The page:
The Story upon the Hill: The Puritan Myth in Contemporary American Fiction
About the Book
In this provocative and thought-provoking volume, Christopher Leise sheds new light on modern American novelists who question not only the assumption that Puritans founded New England—and, by extension, American identity—but also whether Puritanism ever existed in the United States at all.
The Story upon a Hill: The Puritan Myth in Contemporary American Fiction analyzes the work of several of the most important contemporary writers in the United States as reinterpreting commonplace narratives of the country’s origins with a keen eye on the effects of inclusion and exclusion that Puritan myths promote.
Literary scholars interested in Anglo-American literary production from the seventeenth century through the present, historians, and readers interested in how ideas about Christianity circulate in popular culture will find fascinating the ways in which William Gaddis, Kurt Vonnegut, Thomas Pynchon, and Marilynne Robinson repurpose so-called Puritan forms of expression to forge a new narrative of New England’s Congregationalist legacy in American letters. Works by Colson Whitehead, Paul Auster, Toni Morrison, and others are also considered. The Story upon a Hill raises a provocative question: if the Puritans never existed as we understand them, what might American history look like in that context?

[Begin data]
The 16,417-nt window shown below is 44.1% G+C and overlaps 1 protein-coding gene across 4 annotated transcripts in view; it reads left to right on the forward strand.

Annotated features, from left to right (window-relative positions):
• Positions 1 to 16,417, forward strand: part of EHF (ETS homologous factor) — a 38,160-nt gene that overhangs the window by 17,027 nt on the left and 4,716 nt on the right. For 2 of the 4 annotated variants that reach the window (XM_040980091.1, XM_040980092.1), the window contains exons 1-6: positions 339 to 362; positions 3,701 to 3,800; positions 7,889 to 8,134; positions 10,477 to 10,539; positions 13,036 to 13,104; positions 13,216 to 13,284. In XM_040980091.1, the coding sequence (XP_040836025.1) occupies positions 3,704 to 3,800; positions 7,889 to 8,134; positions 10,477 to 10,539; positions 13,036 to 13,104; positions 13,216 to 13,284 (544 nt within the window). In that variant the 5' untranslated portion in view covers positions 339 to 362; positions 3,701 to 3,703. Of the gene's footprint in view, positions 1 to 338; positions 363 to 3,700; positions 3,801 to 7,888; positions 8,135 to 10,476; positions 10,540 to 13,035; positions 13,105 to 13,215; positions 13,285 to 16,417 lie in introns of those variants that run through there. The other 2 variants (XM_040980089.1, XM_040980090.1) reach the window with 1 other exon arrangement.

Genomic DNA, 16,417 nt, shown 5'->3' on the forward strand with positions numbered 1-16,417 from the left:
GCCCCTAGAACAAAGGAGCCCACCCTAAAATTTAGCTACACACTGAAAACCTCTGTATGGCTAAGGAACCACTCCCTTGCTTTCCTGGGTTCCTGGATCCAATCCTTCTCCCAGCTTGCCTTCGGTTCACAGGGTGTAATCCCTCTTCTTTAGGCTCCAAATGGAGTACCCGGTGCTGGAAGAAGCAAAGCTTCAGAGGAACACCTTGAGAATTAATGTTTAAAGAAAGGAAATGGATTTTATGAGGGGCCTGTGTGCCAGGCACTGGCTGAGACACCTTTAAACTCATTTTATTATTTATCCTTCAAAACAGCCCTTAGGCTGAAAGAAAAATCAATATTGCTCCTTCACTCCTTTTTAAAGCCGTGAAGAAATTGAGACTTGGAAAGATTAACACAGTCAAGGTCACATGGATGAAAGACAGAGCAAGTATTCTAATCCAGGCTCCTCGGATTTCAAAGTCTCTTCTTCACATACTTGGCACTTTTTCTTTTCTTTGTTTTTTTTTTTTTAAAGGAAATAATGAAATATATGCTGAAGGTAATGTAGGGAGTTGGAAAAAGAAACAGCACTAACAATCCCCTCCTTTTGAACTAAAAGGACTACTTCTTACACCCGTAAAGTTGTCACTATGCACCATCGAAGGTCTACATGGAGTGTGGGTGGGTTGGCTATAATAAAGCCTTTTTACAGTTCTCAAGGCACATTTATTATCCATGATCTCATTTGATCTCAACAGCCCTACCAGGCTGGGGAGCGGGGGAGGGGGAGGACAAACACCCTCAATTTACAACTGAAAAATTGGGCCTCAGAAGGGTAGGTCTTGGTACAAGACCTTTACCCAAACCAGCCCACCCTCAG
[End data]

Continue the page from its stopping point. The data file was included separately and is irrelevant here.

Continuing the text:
I know of no other critic who could bring together in this fashion the theologies of early New England and contemporary novels.” —Kathryn Hume, author of Pynchon's Mythography: An Approach to “Gravity's Rainbow” and American Dream, American Nightmare: Fiction since 1960
“The Story upon a Hill takes up a satisfyingly broad and representative range of postmodern texts—literary, religious, and political—that echo, reframe, or critique both the American Northeast’s original Eurocentric religiosity and its intermediate literary interpreters from the captivity narratives to Hawthorne and beyond. Christopher Leise pays proper attention to the ways in which this heritage has elbowed aside other regions and other creeds that have figured in the evolution of Americanness. This is an impressive and highly readable piece of scholarship.” —David Cowart, author of Tribe of Pyn: Literary Generations in the Postmodern Period and Thomas Pynchon and the Dark Passages of History